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Humans caused the Anthropocene, can they now reverse climate change?

Her distant ancestors crossed the Pacific Ocean to found what became the island nation of Tuvalu, but Grace Malie and her generation could be seeing the end of those islands, a sad illustration of the Anthropocene. Faced with a warming world that could wipe out your home forever, it would be easy to think “we have no future,” Malie stresses. But the 24-year-old activist says she wants to “keep alive hope”, because his generation “is taking action on the matter” to try to reverse the trend.

Feeling of apocalypse

The Anthropocene is the name of a possible new geological epoch caused by the irremediable impact of human activity on the planet. A group of scientists who have been working on the term for a decade on Tuesday presented a site, Crawford Lake in Canada, as the emblem of this new era. The lake’s sediments contain microplastics and even traces of nuclear explosions, which In his opinion, it would show that the Earth has already left the Holocene epoch, which began 11,700 years ago, to enter the Anthropocene. The proposal must still be approved by the International Union of Geological Sciences (IUGS).

The United Nations Program for Development (UNDP) warned last year that the world population is facing the “destabilizing planetary pressures and inequalities of the Anthropocene.” Pedro Conceicao, in charge of that UNDP report, acknowledges that this feeling of “apocalypse” can curb the desire of turning things around. Humanity is not trapped in a cycle of destruction, stresses Erle Ellis, a professor at the University of Maryland. Certainly “the best time to achieve carbon neutrality was yesterday,” but that doesn’t mean you should lose hope. Man “is capable of using incredible amounts of energy in large-scale projects such as flying or leaving Earth” to explore space, he explains.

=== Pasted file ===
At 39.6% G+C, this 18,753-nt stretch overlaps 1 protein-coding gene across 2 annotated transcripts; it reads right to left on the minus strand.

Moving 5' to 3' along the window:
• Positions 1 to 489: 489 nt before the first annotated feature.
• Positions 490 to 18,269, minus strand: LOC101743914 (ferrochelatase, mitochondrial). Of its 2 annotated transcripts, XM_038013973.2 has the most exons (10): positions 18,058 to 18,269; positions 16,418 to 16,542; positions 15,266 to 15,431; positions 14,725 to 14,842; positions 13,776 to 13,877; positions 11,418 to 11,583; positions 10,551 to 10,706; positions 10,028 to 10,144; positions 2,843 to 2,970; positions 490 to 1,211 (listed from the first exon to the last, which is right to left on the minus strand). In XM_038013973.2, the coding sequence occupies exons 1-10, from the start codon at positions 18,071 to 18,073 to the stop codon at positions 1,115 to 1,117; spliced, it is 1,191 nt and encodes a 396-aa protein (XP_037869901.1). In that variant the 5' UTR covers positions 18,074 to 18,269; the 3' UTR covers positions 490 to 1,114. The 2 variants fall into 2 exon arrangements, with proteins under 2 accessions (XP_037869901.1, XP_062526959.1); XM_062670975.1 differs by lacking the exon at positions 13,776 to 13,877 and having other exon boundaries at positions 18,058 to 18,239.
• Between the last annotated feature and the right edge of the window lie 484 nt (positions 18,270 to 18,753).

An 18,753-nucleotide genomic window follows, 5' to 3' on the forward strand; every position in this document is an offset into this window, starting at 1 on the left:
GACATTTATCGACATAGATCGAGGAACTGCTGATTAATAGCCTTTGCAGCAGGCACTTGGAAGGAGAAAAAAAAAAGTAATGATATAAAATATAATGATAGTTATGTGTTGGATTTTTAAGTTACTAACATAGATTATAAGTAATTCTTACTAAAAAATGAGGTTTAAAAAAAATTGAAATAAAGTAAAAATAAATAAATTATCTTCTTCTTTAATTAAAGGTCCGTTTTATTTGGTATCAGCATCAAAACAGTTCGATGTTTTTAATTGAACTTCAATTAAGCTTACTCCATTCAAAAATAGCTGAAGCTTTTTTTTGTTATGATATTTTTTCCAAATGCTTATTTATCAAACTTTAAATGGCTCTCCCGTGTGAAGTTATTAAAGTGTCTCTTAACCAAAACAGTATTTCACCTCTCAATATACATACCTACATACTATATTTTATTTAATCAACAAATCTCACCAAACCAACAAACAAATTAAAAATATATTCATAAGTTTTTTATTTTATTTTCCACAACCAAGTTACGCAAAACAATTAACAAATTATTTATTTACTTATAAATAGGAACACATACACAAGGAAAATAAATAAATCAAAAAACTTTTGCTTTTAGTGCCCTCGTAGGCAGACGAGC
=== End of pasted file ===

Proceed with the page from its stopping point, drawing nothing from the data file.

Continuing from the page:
how to represent them?

For some, through new stories. “As a writer and creator, it is terribly easy to construct dystopias,” these fictional stories that describe dark parallel worlds, British novelist Manda Scott told AFP. “The way we imagine the future is closely linked to the current system”, so “it is easier to imagine the total extinction of life on Earth than the end of predatory capitalism, because we believe that it is so and not otherwise,” he explains. trial the solution is to build stories of positive change, which tell how men overcome obstacles to create the future they want. “There may be solutions, things we never think of, innovative ideas,” thinks Malie. Meanwhile, this young woman has decided to record with other militants the oral histories of the archipelago’s elders, as part of a UNESCO-sponsored campaign to protect Tuvalu’s heritage. “Pacific people come from a long line of travellers, warriors, and uphold this passion, this resilience,” says Malie.

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